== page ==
Beautiful plants in the Dolomites

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IMYoung
Title: Member
Joined: 2010-01-31

Booker wrote:

Another selection ...

STAND OF GYMNADENIA

LEONTOPODIUM SCENE - QUITE PLEASED WITH THIS ONE!

 STAND OF GYMNADENIA : what a fine strong clump of the glorious fragrant orchid, Gymnadenia conopsea ---- it is conopsea in the Dolomites, I presume... not some other?

LEONTOPODIUM SCENE - QUITE PLEASED WITH THIS ONE!
: too right.... what's not to be pleased about!??

Ian  and/or Margaret Young ( -here it is usually Margaret)

Aberdeen , North East Scotland, UK
Zone 8a

www.srgc.net

Booker
Booker's picture
Title: Member
Joined: 2010-01-30

Thanks folks ... Mark, the landscapes are magnificent and quite unlike any other mountains we have visited.  The pink cushions are mainly Gypsophila repens and the allium-like flowers are either Carduus defloratus ssp. defloratus or a dwarf Cirsium sp.
The only alliums we have seen in the Dolomites are Allium schoenoprasum ssp. alpinum; A. victorialis and A. insubricum (and then only twice in the case of A. insubricum).

ALLIUM SCHOENOPRASUM ssp. ALPINUM

Cliff Booker A.K.A. Ranunculus
On the moors in Lancashire, U.K.
Usually wet, often windy, sometimes cold ... and that's just me!

Booker
Booker's picture
Title: Member
Joined: 2010-01-30

IMYoung wrote:

Booker wrote:

Another selection ...

STAND OF GYMNADENIA

LEONTOPODIUM SCENE - QUITE PLEASED WITH THIS ONE!

 STAND OF GYMNADENIA : what a fine strong clump of the glorious fragrant orchid, Gymnadenia conopsea ---- it is conopsea in the Dolomites, I presume... not some other?

LEONTOPODIUM SCENE - QUITE PLEASED WITH THIS ONE!
: too right.... what's not to be pleased about!??

There are also Gymnadenia odoratissima in these mountains but these are, as you say, a shortish, but fine stand of G. conopsea.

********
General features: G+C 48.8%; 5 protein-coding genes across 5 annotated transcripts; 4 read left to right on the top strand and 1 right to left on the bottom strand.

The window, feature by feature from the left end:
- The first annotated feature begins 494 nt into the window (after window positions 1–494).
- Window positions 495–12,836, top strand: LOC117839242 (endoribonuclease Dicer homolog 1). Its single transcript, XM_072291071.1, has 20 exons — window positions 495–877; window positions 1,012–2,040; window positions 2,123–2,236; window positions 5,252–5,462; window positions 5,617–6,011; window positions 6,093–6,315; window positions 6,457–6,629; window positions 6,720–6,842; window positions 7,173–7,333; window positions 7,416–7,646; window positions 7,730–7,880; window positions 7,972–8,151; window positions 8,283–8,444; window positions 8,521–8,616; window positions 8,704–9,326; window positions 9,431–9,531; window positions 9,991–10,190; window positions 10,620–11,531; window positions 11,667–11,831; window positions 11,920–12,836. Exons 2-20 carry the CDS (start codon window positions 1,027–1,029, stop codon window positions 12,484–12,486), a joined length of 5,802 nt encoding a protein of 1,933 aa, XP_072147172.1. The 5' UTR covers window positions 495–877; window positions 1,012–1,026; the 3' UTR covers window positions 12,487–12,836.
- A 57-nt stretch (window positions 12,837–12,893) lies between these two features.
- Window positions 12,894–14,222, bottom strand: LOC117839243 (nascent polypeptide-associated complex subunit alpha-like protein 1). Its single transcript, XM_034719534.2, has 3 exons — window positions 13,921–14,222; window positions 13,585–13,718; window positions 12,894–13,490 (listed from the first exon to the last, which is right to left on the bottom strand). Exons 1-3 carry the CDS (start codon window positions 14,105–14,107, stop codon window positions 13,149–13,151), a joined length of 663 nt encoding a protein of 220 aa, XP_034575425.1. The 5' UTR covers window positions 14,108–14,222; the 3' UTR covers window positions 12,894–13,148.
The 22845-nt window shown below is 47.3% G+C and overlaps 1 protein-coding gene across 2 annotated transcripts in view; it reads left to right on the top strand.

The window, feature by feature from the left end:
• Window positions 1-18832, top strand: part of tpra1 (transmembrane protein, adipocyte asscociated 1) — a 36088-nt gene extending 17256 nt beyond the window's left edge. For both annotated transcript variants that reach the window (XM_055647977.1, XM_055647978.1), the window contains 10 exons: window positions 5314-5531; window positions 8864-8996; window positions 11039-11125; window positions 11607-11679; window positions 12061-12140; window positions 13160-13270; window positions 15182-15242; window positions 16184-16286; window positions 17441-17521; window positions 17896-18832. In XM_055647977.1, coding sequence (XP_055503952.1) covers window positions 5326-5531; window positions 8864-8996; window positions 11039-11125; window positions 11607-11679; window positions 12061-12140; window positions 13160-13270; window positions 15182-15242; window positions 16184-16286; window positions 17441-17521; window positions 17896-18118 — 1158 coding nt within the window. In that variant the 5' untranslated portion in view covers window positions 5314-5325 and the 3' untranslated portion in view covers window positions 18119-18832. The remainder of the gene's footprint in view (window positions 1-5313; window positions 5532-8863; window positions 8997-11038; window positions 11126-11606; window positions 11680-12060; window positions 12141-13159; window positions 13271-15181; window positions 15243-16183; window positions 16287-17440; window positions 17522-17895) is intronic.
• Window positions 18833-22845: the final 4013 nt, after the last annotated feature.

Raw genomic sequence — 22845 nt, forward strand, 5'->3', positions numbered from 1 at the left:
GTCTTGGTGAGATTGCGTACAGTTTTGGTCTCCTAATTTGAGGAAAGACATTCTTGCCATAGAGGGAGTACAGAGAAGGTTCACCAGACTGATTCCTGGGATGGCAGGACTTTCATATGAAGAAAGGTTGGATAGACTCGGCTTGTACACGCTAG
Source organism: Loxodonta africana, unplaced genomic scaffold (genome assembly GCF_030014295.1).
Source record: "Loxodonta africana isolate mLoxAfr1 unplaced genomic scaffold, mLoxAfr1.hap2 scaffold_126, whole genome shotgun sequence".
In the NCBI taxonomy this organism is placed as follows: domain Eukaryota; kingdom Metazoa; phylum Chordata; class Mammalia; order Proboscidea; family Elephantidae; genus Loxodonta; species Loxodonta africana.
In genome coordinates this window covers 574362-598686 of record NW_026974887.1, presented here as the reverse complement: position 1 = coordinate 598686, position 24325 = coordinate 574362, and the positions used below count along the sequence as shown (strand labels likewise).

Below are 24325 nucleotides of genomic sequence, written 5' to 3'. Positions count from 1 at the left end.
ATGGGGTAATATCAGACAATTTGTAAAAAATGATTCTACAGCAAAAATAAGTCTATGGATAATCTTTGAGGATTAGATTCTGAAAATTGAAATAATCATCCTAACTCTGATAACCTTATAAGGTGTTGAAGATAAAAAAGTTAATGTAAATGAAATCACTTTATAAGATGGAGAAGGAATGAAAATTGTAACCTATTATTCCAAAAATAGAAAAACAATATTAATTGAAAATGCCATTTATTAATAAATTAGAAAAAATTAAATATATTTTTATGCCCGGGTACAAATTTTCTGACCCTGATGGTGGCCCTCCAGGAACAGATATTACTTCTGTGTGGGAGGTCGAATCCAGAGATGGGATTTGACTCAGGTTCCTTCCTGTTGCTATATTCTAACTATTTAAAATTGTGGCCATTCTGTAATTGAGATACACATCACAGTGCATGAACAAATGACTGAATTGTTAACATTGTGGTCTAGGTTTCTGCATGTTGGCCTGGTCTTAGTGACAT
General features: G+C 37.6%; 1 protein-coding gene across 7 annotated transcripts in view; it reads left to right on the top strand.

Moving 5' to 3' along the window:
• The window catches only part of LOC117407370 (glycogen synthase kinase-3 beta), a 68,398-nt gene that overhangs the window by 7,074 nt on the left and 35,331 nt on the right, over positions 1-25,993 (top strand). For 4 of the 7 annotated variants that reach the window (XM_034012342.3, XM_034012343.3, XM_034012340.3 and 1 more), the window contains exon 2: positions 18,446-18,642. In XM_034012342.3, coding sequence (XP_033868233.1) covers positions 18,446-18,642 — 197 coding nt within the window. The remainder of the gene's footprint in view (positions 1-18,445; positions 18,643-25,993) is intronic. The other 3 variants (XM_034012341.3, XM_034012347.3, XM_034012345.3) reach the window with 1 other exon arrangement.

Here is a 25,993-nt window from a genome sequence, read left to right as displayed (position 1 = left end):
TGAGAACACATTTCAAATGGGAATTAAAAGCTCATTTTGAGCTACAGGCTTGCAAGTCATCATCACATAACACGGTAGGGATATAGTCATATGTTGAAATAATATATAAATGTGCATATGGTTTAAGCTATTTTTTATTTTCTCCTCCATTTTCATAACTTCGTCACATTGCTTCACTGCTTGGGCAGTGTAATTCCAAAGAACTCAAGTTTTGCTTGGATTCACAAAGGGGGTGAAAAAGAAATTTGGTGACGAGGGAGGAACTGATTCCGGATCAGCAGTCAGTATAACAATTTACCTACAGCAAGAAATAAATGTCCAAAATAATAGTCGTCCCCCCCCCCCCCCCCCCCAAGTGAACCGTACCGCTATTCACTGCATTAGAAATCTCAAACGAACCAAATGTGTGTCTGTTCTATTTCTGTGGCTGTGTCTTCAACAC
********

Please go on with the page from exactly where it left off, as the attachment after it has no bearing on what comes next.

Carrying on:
I was 'quite pleased about that particular shot of the eidelweiss' because profile shots of very thin-stemmed blooms such as these  can be difficult to capture at the best of times but in this instance the wind was intermittently howling and the rock was surrounded by nettles, thistles and other foliar dissuasions. Still bearing the scars ... !!

Cliff Booker A.K.A. Ranunculus
On the moors in Lancashire, U.K.
Usually wet, often windy, sometimes cold ... and that's just me!

IMYoung
Title: Member
Joined: 2010-01-31

Quote:

I was 'quite pleased about that particular shot of the eidelweiss' because profile shots of very thin-stemmed blooms such as these  can be difficult to capture at the best of times but in this instance the wind was intermittently howling and the rock was surrounded by nettles, thistles and other foliar dissuasions. Still bearing the scars ... !!

Often the case that one must suffer for the sake of art, Cliff!  ;)

Ian  and/or Margaret Young ( -here it is usually Margaret)

Aberdeen , North East Scotland, UK
Zone 8a

www.srgc.net

Sellars
Sellars's picture
Title: Member
Joined: 2009-12-29

Anne:

They are spectacular photos.  I can understand why you go back there every year.

I was interested to read that you are using a compact digital camera.  I am convinced that they are much better for alpine flower photography than DSLR (digital single-lens reflex) cameras.  Apart from the lighter weight and ease of use they have a far superior depth of field because of the smaller image sensor. As a result more of the flower is in focus and it is often feasible to get the background in focus as well as the flower.  I am currently using a Sony DSC HX1.